Marshall Watson: The Time Was Later Than He Expected
Highpoint Lowlife Records

Seattle-based Marshall Watson's brand of 'warm electronica'—deeply textured, richly melodic, and expansively arranged—recalls the similarly satisfying music of Ulrich Schnauss; the buoyant melodies in the lovely “A Boy In September” and dreamy “Square Wheels,” for example, are textbook Schnauss. That Watson's less anthemic music adopts a slightly more restrained style isn't a bad thing, though, as the unusual pairing of soft organ chords and pulsating rhythmic activity in “Fifty In June” attests. But don't get the wrong impression either. While Watson might include a nostalgic and glitchy interlude like “About The Time I Remembered,” he contrasts that with noisier moments, like those in the heavier, driving “Lost At Seven,” which nicely merges prickly beats with staccato percussion patterns, and “Heart Of Mine, Beating,” which offsets glimmering electric pianos with snaking bass lines. The album's singular weakness concerns the tinny production treatment of the vocodered singing which sometimes makes it sound like a skuzzy croak. But that's a minor fault in this otherwise top-notch release, which leaves me wondering how long it might be before the name Marshall Watson is as well known in electronic music circles as the name Ulrich Schnauss.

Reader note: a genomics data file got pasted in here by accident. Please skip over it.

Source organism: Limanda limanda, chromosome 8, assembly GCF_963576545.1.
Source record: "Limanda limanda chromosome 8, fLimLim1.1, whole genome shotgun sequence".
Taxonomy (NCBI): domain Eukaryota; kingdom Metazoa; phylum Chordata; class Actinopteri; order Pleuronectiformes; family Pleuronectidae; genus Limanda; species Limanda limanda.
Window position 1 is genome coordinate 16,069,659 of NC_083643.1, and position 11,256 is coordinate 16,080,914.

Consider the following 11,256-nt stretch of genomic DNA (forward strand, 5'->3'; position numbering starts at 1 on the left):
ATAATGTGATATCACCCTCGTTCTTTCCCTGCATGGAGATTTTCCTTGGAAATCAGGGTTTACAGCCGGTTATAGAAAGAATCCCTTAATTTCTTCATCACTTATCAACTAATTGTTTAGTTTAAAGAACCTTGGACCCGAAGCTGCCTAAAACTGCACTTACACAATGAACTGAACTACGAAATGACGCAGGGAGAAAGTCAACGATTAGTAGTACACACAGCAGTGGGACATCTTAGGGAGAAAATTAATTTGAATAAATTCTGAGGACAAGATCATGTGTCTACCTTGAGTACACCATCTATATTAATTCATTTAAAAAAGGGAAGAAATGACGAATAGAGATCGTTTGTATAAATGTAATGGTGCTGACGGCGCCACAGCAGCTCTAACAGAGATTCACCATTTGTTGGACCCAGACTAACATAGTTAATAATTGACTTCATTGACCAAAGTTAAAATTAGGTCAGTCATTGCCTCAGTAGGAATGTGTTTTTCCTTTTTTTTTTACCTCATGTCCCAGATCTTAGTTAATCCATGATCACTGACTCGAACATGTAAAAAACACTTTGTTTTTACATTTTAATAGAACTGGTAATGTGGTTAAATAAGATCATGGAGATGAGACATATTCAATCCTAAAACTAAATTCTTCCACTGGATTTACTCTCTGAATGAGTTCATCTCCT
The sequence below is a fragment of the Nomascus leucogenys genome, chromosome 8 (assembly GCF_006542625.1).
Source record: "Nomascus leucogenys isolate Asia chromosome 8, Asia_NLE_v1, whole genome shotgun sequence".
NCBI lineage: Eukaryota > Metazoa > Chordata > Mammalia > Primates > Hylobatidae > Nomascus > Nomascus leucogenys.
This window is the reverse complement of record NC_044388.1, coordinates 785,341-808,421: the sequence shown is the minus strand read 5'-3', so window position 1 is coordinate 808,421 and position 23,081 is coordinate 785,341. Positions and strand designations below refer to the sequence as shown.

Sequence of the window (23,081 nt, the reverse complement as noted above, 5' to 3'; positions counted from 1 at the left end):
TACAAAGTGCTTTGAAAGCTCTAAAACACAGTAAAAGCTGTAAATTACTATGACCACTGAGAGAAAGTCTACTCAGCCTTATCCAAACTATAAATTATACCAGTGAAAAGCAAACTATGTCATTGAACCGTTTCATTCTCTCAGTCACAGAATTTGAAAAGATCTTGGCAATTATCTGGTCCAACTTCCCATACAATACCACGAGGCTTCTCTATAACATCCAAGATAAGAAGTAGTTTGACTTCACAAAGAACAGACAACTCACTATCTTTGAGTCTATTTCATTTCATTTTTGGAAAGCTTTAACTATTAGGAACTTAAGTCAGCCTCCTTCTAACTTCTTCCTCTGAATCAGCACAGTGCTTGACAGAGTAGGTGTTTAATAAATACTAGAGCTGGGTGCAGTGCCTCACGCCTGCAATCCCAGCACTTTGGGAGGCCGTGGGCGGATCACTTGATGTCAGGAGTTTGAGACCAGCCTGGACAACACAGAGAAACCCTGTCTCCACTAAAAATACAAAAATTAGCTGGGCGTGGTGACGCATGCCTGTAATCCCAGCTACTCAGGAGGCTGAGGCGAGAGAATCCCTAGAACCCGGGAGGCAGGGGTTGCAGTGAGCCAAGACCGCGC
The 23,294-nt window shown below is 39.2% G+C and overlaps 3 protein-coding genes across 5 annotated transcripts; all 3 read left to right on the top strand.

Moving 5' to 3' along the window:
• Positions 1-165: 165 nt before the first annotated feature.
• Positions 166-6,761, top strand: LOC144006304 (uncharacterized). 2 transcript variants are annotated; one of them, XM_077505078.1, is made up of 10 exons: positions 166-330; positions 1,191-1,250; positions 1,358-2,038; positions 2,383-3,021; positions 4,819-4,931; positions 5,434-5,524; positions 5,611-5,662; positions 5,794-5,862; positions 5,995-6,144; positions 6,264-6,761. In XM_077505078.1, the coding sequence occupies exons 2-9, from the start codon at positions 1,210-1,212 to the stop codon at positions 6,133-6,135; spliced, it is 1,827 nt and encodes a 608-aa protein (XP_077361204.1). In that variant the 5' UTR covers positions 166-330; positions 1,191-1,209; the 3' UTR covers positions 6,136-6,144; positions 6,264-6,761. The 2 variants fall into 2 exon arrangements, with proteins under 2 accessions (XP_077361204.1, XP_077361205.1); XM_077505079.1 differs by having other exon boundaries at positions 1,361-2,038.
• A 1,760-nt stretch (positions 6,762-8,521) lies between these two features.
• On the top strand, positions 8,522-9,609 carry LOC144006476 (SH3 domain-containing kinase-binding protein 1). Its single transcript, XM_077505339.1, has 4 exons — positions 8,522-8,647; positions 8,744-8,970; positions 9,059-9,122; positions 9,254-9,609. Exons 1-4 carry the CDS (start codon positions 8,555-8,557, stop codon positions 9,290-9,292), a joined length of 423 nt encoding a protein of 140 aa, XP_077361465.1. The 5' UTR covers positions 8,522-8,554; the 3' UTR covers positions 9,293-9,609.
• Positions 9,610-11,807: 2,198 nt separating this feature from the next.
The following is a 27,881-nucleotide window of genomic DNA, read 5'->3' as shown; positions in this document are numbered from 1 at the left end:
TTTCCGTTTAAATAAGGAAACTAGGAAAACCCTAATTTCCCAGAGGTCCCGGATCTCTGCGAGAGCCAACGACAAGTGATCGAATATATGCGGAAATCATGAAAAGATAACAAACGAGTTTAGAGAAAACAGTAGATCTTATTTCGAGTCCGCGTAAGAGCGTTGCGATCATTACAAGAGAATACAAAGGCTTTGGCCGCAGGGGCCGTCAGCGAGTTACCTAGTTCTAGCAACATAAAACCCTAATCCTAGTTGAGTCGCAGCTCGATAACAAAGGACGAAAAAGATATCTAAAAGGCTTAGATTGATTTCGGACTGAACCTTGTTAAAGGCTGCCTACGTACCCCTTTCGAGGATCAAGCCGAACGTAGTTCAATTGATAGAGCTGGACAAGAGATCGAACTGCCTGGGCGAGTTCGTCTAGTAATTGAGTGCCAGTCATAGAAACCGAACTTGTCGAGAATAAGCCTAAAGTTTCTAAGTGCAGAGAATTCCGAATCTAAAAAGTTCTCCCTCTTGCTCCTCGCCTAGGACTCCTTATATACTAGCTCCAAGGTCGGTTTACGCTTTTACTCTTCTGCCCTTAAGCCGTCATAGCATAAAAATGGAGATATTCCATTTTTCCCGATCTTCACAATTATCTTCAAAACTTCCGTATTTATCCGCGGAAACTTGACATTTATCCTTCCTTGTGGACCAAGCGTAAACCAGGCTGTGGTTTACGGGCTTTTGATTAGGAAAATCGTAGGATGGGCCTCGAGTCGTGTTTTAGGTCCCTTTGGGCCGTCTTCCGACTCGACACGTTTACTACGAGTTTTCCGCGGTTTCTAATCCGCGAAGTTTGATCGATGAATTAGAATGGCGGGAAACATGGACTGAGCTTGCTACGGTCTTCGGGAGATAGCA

September 2004